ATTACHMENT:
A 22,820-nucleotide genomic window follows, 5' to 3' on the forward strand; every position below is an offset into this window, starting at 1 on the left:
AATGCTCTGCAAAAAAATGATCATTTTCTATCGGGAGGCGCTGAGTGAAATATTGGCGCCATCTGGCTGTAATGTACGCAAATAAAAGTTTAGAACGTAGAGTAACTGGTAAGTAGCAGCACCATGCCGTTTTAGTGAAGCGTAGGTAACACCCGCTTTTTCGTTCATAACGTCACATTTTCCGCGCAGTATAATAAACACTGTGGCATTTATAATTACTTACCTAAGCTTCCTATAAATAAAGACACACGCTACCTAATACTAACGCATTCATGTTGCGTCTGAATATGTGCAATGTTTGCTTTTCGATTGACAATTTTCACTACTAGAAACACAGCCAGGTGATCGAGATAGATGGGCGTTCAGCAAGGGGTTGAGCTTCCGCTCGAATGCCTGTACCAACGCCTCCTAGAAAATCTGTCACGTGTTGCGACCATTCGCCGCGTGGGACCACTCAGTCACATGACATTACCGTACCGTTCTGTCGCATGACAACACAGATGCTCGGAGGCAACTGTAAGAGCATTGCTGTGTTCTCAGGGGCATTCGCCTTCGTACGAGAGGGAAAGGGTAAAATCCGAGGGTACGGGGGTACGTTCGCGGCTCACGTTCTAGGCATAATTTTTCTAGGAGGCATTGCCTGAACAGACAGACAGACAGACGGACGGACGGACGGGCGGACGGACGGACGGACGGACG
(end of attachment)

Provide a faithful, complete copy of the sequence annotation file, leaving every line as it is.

A 22,820-nucleotide genomic window follows, 5' to 3' on the forward strand; every position below is an offset into this window, starting at 1 on the left:
AATGCTCTGCAAAAAAATGATCATTTTCTATCGGGAGGCGCTGAGTGAAATATTGGCGCCATCTGGCTGTAATGTACGCAAATAAAAGTTTAGAACGTAGAGTAACTGGTAAGTAGCAGCACCATGCCGTTTTAGTGAAGCGTAGGTAACACCCGCTTTTTCGTTCATAACGTCACATTTTCCGCGCAGTATAATAAACACTGTGGCATTTATAATTACTTACCTAAGCTTCCTATAAATAAAGACACACGCTACCTAATACTAACGCATTCATGTTGCGTCTGAATATGTGCAATGTTTGCTTTTCGATTGACAATTTTCACTACTAGAAACACAGCCAGGTGATCGAGATAGATGGGCGTTCAGCAAGGGGTTGAGCTTCCGCTCGAATGCCTGTACCAACGCCTCCTAGAAAATCTGTCACGTGTTGCGACCATTCGCCGCGTGGGACCACTCAGTCACATGACATTACCGTACCGTTCTGTCGCATGACAACACAGATGCTCGGAGGCAACTGTAAGAGCATTGCTGTGTTCTCAGGGGCATTCGCCTTCGTACGAGAGGGAAAGGGTAAAATCCGAGGGTACGGGGGTACGTTCGCGGCTCACGTTCTAGGCATAATTTTTCTAGGAGGCATTGCCTGAACAGACAGACAGACAGACGGACGGACGGACGGGCGGACGGACGGACGGACGGACG